Solomon says he’s looking forward to returning this year to the Sands in large part because of its location in the middle of The Strip, which makes getting to other places convenient.
The retailer’s shopping list is more stripped-down than it’s been in years past: Hurricane Harvey devastated homes in affluent areas in his community, which has affected Solomon’s sales. But he’s open to seeing and buying exciting new collections and notes, “We still have basics to fill out, and we will do that.” Luxury is his first stop: “Since Luxury opened early, we’ve been trying to get all our Luxury work done during that [early opening] so we have the rest of the time to do JCK, and look at tools, and our IJO vendors.”
Before Solomon and his team head to the show, which he plans to approach systematically, from “the left side of the show—aisle A,” the retailer will do what he always does: crunch the inventory and sales numbers. “In preparation for buying, I’ll run an analysis of inventory last year at this time and come up with a calculation of what would be the open-to-buy from my vendors.” Buying for his business, he says, “is a math equation to some degree.”
Owner, Susan Eisen Fine Jewelry & Watches, El Paso and Austin, Texas
When reminiscing about JCK Las Vegas’ first Sands era, Susan Eisen, whose namesake fine jewelry business has two Texas locations, in El Paso and Austin, remembers the scores of private parties that took place back in the day. “Almost every night we were invited to a private party by a vendor in a nice restaurant,” she recalls.
Eisen has been attending JCK Las Vegas since it debuted in 1992, and this year she’ll be eyeing collections from new designers, along with supplies and tools. “You can’t ever get too many tools,” she says, explaining, “I was a bench jeweler and developed a very big respect for tools. I like to look at the displays, see what’s for sale, and how the booths are set up. I get ideas for my store sometimes!”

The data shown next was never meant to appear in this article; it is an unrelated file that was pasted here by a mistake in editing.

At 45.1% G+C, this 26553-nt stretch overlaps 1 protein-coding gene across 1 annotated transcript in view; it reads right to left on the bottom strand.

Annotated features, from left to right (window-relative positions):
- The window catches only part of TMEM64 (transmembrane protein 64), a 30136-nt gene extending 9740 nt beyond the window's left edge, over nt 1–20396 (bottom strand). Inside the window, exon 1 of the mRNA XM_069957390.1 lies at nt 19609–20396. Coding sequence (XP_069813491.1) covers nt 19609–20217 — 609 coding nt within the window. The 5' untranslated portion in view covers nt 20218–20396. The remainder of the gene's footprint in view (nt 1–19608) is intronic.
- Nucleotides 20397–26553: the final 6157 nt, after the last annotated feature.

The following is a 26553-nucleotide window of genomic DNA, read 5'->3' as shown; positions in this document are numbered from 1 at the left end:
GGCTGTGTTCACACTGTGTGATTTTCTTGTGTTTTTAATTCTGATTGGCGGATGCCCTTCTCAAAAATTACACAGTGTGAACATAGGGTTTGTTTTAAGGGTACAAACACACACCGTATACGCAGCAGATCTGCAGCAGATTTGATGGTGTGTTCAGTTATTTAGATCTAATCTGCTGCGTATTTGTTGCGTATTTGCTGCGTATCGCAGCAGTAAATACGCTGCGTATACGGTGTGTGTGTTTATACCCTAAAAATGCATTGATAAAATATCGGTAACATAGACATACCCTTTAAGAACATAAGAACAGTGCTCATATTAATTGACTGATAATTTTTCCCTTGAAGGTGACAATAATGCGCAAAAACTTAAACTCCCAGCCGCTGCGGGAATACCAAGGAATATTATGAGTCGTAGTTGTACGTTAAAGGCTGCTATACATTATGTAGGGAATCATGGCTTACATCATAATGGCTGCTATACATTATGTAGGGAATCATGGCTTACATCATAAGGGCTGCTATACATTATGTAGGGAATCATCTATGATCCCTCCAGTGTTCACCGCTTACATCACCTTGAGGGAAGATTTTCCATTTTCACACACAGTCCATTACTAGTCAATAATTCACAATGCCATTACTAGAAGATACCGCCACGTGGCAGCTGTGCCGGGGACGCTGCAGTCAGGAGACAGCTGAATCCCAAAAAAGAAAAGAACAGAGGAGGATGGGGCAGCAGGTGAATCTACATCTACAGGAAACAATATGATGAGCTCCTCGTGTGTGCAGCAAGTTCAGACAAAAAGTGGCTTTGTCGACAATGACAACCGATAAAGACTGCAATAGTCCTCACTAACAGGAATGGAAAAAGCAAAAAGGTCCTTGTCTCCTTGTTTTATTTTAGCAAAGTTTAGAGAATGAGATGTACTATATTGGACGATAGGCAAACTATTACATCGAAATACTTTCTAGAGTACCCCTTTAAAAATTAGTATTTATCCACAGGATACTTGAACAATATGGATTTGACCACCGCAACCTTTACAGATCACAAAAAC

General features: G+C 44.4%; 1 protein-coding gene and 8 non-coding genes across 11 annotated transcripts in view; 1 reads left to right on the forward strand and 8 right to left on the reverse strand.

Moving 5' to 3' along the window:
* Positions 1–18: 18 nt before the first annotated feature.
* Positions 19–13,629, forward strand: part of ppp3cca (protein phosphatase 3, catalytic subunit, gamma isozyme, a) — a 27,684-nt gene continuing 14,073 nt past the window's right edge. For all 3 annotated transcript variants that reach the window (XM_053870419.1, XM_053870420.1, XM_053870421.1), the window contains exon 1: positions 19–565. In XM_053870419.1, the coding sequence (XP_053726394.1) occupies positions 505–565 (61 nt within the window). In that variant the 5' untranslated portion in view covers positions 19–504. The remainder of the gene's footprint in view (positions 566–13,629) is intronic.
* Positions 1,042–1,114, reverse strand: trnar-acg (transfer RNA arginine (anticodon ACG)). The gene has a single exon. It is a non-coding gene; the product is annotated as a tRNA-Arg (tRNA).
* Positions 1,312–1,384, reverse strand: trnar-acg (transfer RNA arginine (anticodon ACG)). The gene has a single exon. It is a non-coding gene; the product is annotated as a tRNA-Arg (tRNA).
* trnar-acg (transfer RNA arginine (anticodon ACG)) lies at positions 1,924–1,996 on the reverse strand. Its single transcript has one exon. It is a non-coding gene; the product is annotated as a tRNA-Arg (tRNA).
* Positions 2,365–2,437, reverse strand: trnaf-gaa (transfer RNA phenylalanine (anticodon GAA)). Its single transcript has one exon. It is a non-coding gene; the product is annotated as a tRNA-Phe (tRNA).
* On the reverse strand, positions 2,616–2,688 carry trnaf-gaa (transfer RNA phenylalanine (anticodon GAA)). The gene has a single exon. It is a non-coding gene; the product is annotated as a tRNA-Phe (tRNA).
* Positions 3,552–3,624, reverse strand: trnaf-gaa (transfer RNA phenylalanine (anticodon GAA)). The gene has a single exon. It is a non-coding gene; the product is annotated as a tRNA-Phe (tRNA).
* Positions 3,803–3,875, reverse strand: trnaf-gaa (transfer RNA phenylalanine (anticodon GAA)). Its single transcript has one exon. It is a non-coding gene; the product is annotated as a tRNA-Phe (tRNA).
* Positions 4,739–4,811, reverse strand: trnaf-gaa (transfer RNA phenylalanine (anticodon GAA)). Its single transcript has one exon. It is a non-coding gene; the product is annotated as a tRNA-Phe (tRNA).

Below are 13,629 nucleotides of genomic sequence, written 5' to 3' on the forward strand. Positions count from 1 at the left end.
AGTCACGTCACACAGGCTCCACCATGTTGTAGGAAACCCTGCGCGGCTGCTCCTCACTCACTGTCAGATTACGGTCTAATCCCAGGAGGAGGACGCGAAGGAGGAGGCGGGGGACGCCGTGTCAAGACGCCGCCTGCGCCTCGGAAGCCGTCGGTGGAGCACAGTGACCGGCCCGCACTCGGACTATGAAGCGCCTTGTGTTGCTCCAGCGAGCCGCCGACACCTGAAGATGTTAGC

The jeweler also plans to attend a GIA seminar or two and check in at the GIA booth. “I love going to talk to them and also some of the insurance people, too. There’s a wealth of things to do and learn at JCK.”
Eisen says she’s delighted with the move back to the Sands because she personally loves to stay at the Sands-adjacent Venetian Resort. But there’s one element she says she’d like the show team to carry over from its Mandalay Bay days: the attendants in the hallways holding the “Ask Me Anything” signs: “They are very beneficial to us retailers.” Don’t worry, Susan—they’ll be there!
Owner, Farmer’s Jewelry, Lexington, Ky.
“Going back to where we started will have an air of nostalgia, but it will also feel different,” says Bill Farmer, owner of Farmer’s Jewelry in Lexington, Ky., who was a speaker at the first JCK show in 1992. “We were part of the opening educational offerings,” he recalls. “My session was on ‘Winning Customer Service.’ ”
The retailer remembers spending time—professionally and socially—in rooms at the Sands that overlooked the thruway, where people walked in and out of the show. “If you had one of those rooms, you looked out and were able to watch the entirety of jewelry humanity walk before you,” he says. “It was so wild to watch everyone—from the high to the low to the you-don’t-know. We’d be having great fun up there, having drinks and being together, and everyone was walking around you.”
Farmer also remembers lots of impromptu parties after the show closed for the day. “Someone would say, ‘Hey, we’re staying here, come on up!’ Then you’re scrambling around trying to find something to drink. It was a little looser-feeling.”
This year the retailer and his buyer are looking for earrings, and “we’re always looking around for what’s new and different,” he adds. “We are so much online now that when it comes to buying jewelry that gets noticed on social media, it’s almost like you need something that’s photogenic first and then also wearable. You almost have to grab their attention before you can tell them anything about the product.”
Farmer adds that he’s excited to return to the Sands, “a familiar spot,” because “it’s where the seeds of great success were laid. We’re going back for another seeding, really. Let’s go back in for greatness!”
JCK and Luxury 2019: New Products, Neighborhoods, and More
Hoop earrings, especially in gold, are having a major moment—they’ve never been out of fashion, but they’re more on-trend than ever. And gold chains of all shapes and sizes are at the top of all buyers’ shopping lists this year. For these jewelry box basics, check out the always-on-point Royal Chain, Herco, and Midas Chain—all of which can be found in Currents, on level 2 of the Sands. And don’t forget to visit Bella Italia, the 80-brand section on level 2 just outside Luxury adjacent to the Plumb Club. After all, who does gold better than the Italians?